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2011 ATK 700 Cruiser First Ride

Thursday, December 9, 2010
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2011 ATK 700 Cruiser First Ride Video
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Watch the ATK cruiser as we take it for a sweet ride through the back roads. Check it out in our 2011 ATK 700 Cruiser Video.
Over the years I have had the opportunity to test and race a number of bikes produced by Utah manufacturer ATK. Owner Frank White (no relation) and I talk regularly about riding, racing and the business in general. Recently he invited me to come spend a few days riding around southern Utah to see the fall colors and put some miles on the bike that will spearhead his new venture into the street bike market - the ATK 700 (Read more about this in Can ATK Cruisers Help Harley-Davidson?).

If you have followed any of my adventures here at Motorcycle-USA, you might think that testing a cruiser motorcycle is a little off my typical beat. In a way it is, but there is just something about a cruiser that speaks to the heart of so many riders. The cruiser is a uniquely American creation. When I look back to the pictures of my grandfather, a Harley dealer, riding in the ‘30s and ‘40s, the bikes from that period were all styled with that distinctive long and low flare.
 
2011 ATK 700
Built by S&T Motors in Korea, the 2011 ATK 700 offers riders the chance to carve memories throughout American canyons by bringing affordability to the entry-level cruiser market.
For as homegrown as that all seems, if not for the contributions of the Japanese manufacturers, our two-wheeled world might look very different today. While the metric cruisers of the ‘80s were not always the prettiest bikes, they were inexpensive, durable and plentiful. The huge popularity of these models brought motorcycling to a much larger audience of new riders.
 
Ultimately it would be those same riders that would help bring about the strong rebirth of Milwaukee in the 1990s as they looked to move up from their first bikes. The Motor Company that at one time was on the edge of extinction would soar once again. So as I find myself riding a cruiser once again, I cannot help but be struck by how much it is part of our collective consciousness and how natural it feels to be on the road on a good motorcycle, regardless of its origin.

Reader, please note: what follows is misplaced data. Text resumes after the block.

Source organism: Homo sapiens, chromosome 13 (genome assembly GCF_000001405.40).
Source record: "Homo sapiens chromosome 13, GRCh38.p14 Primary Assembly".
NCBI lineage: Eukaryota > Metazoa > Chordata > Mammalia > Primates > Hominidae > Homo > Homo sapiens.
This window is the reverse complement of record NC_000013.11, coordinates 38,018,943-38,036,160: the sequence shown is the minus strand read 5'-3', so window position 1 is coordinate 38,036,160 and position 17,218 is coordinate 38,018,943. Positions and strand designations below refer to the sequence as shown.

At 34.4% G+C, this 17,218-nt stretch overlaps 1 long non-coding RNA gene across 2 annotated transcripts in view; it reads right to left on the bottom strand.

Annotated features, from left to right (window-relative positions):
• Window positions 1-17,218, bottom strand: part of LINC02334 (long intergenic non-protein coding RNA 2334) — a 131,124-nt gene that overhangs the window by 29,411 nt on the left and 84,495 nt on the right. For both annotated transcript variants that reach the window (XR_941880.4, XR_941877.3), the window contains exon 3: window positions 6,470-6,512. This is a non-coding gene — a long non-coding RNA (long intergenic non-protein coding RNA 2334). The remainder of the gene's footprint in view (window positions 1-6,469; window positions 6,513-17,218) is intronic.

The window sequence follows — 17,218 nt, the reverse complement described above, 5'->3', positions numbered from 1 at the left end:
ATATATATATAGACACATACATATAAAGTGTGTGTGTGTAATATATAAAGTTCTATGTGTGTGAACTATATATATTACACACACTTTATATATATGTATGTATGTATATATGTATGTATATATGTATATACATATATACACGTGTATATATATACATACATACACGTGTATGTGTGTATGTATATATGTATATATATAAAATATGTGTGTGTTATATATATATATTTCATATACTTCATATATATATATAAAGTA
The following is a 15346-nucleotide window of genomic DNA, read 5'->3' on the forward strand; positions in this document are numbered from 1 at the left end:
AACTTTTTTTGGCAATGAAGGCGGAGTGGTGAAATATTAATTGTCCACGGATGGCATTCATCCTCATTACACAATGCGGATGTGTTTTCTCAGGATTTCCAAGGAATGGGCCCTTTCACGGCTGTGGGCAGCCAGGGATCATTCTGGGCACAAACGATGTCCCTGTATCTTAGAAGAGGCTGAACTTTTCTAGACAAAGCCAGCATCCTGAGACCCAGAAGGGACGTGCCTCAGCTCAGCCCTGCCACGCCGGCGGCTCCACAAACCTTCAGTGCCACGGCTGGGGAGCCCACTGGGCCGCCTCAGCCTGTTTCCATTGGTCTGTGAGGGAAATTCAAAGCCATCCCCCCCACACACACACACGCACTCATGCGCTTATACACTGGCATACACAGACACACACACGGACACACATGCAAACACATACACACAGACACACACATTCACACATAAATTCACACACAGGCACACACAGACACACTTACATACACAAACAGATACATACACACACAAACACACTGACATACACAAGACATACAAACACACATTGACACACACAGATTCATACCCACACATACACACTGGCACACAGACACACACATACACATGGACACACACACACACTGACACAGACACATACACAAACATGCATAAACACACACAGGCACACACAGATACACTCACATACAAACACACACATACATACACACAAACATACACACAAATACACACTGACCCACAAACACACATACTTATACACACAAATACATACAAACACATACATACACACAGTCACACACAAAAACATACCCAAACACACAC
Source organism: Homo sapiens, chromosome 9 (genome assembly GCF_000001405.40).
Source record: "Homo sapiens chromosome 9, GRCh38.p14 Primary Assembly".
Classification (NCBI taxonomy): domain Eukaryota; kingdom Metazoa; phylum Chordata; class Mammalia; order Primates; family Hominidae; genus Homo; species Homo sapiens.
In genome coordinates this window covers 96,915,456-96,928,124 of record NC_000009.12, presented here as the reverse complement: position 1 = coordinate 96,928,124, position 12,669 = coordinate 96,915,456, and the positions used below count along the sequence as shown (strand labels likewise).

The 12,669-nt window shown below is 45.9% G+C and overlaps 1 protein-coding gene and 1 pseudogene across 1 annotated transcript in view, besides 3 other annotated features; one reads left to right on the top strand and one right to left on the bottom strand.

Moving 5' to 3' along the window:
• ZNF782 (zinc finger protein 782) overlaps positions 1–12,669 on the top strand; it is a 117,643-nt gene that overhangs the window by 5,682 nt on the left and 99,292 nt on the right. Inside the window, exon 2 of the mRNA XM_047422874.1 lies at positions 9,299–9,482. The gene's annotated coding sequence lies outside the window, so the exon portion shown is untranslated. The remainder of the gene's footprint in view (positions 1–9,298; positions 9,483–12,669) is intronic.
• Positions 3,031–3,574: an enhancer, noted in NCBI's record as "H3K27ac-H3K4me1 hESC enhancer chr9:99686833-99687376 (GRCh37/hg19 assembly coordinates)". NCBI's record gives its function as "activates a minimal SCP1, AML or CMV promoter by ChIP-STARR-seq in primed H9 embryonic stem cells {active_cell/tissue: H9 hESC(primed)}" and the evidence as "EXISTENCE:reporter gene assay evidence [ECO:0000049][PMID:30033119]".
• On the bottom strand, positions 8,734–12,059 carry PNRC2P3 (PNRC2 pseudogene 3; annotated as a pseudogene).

The ATK 700 is manufactured in Korea by S&T Motors and ultimate plans call for assembly of these models at ATK’s Utah facility. It is built around a 687cc fuel-injected V-Twin engine. The liquid-cooled, four-valve mill has a mildly aggressive 11.5:1 compression ratio. The 90 degree cylinder angle is inherently smooth and keeps the overall height of the engine nice and low.
2011 ATK 700
The ATK 700 sources a 687cc fuel-injected V-Twin with a 90 degree cylinder angle for a smooth and mellow ride. 

 
The DOHC V-Twin is basically the same as that used in S&T's 650cc sportbikes, so it always feels a little racy. Both the torque and rev characteristics are impressive for a bike in this class. Claimed performance numbers are a respectable 62 horsepower and 47 lb-ft of torque at 8000 rpm.
 
Power is transferred through the five-speed transmission to a toothed belt final drive. The transmission ratios are wide spread, but there is plenty of grunt to keep the power delivery smooth. The belt drive features an automatic tension adjuster; therefore it is practically maintenance free. The transmission shifts smoothly, although there was a little free play in the shift linkage that I found annoying.
 
Helping contribute to the wide and low-slung look are the machined aluminum wheels. The front rides on a 120 series 16-inch tire and the rear a 170/80/15. The wheels themselves are a nice blend of machined surfaces contrasted by painted black insets. The single 300mm floating front disc brake features a four-piston caliper. Out back is a 270mm disc with a two-piston binder. Braking power is strong, but does require a healthy amount of lever effort.